has released more details on its first netbook, the Booklet 3G.
The Booklet 3G is a pretty stylish piece of kit, but aside from that
there's some pretty interesting goodies under its aluminium bonnet.
As you probably know by now, the Booklet 3G is based on Intel's Atom
Z530 and has 1GB of memory, like most netbooks. However, the rest of
the spec is anything but your dreary dose of cheap netbookish stuff.
It's a fanless design, and Nokia opted for a 120GB, 1.8-inch 4200rpm
hard drive to save space, weight and help out with the thermals. Of
course, 1.8-inch drives are rather slow and pricey,but we're guessing Nokia will offer an SSD option at some point.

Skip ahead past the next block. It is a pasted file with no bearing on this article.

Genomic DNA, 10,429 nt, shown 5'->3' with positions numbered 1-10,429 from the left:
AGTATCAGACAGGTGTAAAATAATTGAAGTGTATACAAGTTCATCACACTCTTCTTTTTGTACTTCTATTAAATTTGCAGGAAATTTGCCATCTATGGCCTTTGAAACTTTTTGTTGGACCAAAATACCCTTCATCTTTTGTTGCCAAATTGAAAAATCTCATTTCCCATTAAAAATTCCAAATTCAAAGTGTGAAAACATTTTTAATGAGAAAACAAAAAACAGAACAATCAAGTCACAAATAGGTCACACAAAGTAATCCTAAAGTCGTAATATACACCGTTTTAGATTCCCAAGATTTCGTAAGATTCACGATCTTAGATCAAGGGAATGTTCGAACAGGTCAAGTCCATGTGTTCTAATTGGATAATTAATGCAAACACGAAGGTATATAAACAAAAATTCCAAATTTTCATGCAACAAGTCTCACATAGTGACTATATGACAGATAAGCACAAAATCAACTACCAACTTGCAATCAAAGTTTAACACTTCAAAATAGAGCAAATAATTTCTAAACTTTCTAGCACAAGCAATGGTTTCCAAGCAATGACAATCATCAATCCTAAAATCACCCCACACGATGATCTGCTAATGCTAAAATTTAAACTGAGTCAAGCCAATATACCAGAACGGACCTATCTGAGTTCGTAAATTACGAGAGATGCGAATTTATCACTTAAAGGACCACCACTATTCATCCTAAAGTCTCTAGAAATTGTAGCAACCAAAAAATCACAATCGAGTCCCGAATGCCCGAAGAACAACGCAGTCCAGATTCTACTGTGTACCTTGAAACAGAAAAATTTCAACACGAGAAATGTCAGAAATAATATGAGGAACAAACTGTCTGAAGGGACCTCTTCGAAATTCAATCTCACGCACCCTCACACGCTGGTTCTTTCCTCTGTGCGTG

Another thing that sets it apart from the competition is the 10.1-inch
1280x720 screen screen and its removable 16-cell 56.8 Wh Li-Ion
prismatic battery, which should provide enough juice for 12 hours of
computing. Neat, but the big battery and aluminium chassis add quite a
bit of weight, and at 1250g the Booklet 3G is not very light,
especially considering it's just 19mm thick.
As you would expect from a Nokia, connectivity isn't an issue.
Bluetooth 2.1+EDR, 802.11 b/g/n and optional 3G support should meet
anyone's needs. You also get HDMI, A-GPS and an accelerometer.
Basically the Booklet 3G sounds like a very nice machine indeed. It's
stylish, thin, silent and offers immense battery life, and its build
quality will probably be second to none. However, at €570 or just over
$800, it's mind bogglingly expensive for a netbook, no matter how good
it is. There's still hope Nokia could use its pull with telcos to offer
it under some more reasonable subsidized prices or long term payment